Entreprenuer or employee – which are you?

Robert Kiyosaki’s book, Cashflow Quadrant, identifies four ways in which income can be earnt or generated: E (employee), S (self employed), B (business owner) and I (investor). In Kiyosaki’s view it is preferable to work out of the business owner and/or investor quadrants. The is because as a business owner it is possible to generate income even in the owner’s absence. On the other hand, working as an employee or a self employed person only earns money when working. To achieve real financial independence people need to be operating as an investor or business owner.

Athough many recognise the potential in this argument, individuals will often choose to stay working as an employee, even in jobs they hate. Some of this is to do with fear of the unknown or their capacity to deal with risk. Being an employee feels more comfortable. They like to point out those business owners who have failed. The statistic that 9 out of 10 new businesses fail is enough to reinforce the message that being a business owner is hard work and full of risk.

There are many successful business owners and investors in the world – Robert Kiyosaki for one. So it is possible to succeed in these quadrants. What are the skills and attitudes necessary to be successful in each quadrant and how do they differ from one quadrant to the next? How can an individual determine whether they will be successful in making the leap across from employee to business owner or from self employed worker to investor?

First, the skills of the employee. These are fairly easy to define:

• Teamwork and Co-operation – the ability to co-operate and work well with others
• Problem Solving – ability to analyze issues
• Initiative – dealing with the short and the longer term
• Achievement Drive – a concern for high standards
• Flexibility – ability to adapt to the situation at hand
• Customer Service – responding to the needs of the customer

You need to have just enough of each without too much. If you have too much Achievement Drive, there may well be too much risk taking and goal setting which only have a 50% chance of success. That’s far too ambitious for most organizations. Self Employed. The skills, although similar to that of an employee, are slightly different. The critical skills are likely to be:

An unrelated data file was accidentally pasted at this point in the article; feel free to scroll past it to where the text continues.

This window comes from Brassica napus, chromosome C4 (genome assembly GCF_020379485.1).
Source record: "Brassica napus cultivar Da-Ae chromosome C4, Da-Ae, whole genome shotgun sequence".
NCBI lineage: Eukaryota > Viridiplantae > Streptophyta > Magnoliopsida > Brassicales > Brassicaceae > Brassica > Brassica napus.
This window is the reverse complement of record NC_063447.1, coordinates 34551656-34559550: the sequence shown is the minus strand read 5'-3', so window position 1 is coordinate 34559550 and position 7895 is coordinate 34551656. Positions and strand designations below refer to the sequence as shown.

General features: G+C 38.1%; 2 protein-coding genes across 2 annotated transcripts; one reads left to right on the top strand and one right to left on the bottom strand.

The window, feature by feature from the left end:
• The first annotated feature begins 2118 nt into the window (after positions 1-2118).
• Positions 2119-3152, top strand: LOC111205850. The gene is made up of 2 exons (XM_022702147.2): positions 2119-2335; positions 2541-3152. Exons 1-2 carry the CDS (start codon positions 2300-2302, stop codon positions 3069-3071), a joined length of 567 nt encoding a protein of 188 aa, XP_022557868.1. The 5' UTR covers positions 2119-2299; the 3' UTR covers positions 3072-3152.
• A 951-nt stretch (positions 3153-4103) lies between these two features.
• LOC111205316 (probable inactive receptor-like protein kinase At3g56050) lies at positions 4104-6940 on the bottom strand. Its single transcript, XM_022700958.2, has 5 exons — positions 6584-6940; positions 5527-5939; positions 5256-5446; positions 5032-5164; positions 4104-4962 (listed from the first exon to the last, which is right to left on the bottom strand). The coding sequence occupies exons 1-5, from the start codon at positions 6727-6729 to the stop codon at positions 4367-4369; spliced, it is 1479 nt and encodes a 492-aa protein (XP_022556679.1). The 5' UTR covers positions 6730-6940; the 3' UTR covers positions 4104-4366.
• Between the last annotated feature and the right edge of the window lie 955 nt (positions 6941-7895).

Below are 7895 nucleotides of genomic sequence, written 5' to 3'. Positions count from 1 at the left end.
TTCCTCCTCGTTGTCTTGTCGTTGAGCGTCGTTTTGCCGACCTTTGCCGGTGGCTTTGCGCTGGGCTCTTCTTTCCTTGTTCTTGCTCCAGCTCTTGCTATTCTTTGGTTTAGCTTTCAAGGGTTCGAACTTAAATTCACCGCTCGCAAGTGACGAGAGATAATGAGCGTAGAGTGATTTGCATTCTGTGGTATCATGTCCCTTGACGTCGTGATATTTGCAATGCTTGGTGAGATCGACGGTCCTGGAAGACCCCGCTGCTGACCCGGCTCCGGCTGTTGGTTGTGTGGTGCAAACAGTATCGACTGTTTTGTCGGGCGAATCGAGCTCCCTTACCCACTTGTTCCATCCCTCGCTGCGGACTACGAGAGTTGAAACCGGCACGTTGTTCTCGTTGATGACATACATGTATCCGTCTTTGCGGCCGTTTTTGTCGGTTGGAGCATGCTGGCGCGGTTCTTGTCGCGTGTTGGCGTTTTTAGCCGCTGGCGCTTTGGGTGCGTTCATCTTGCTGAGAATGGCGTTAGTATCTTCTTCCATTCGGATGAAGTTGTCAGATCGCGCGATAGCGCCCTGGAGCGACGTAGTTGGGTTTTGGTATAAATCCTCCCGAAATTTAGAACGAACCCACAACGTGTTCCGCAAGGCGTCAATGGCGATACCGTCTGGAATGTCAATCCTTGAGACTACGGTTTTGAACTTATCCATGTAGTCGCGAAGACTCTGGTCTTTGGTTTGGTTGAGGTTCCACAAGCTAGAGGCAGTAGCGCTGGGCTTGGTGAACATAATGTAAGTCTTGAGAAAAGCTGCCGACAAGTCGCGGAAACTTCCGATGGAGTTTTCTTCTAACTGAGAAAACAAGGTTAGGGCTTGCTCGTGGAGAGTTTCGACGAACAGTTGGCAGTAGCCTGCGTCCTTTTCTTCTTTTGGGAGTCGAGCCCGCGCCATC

Initiative – more than the employee as you need to work on your own and tackle problems such as IT issues. The self employed don’t have ready access to a Help Desk
• Achievement Drive – much more than the employee. Where the employee needs to work to high standards as expected by their employer, the self employed needs to set their own goals and standards and measure their success. Afterall, there is no one else who is going to do it for them.
• Resilience – the ability to handle rejections and ‘no’s’. Individuals who take feedback personally and require a lot of support on an ongoing basis need not apply for self employed status.
Confidence – communicating in a way to inspire confindence in your offer.

In addition, if you are a highly extroverted individual who likes to take centre stage, working in a self employed capacity may feel draining, lonely and uninspiring.

Investor. The investor quadrant is interesting. This is as much about risk taking and attitude to risk as anything else. Becoming a successful investor requires:

• Information Seeking – an underlying curiousity to know more about things.
• Analytical Thinking – more than the employee or self employed as the investor needs to be able to spot trends and patterns in performance data
• Resilience – an ability to ride the waves and ups and downs of investing

Business Owner. The skills required will be determined by the size and type of business in question. If we are talking about an entrepreneurial business then a research study conducted by the author back in 2001 identified the following skills:

• Initiative – looking at the short and longer term
• Self Direction – managing emotions
• Integrity – working in a principled way
• Confidence- willingness to act with confidence and conviction
• Commitment – aligns themselves with the vision of their business – ‘they are the business’
• Holding Other People Accountable – managing performance
• Drive and Determination – a relentless drive to achieve world class results
• Leadership, and • Selling Skills

To be a true business owner as defined by Robert Kiyosaki, you need to be able to grow your business so that it continues to make revenue, even in your absence. This means that above all else you must be able to delegate. Potential business owners need to ask themselves “Could I delegate all or part of my responsibilities to someone else or would I be interfering on an hourly basis?” ‘Letting go’ to grow is the big difference between self employed and business owner.

The skills and competencies outlined above are generalized and each organization, business or culture will have its own requirements. However, by looking at each of the quadrants and taking an honest view of each skill level for each competency an individual can begin to understand their likely success in each quadrant.

Copyright (c) 2007 WealthBeing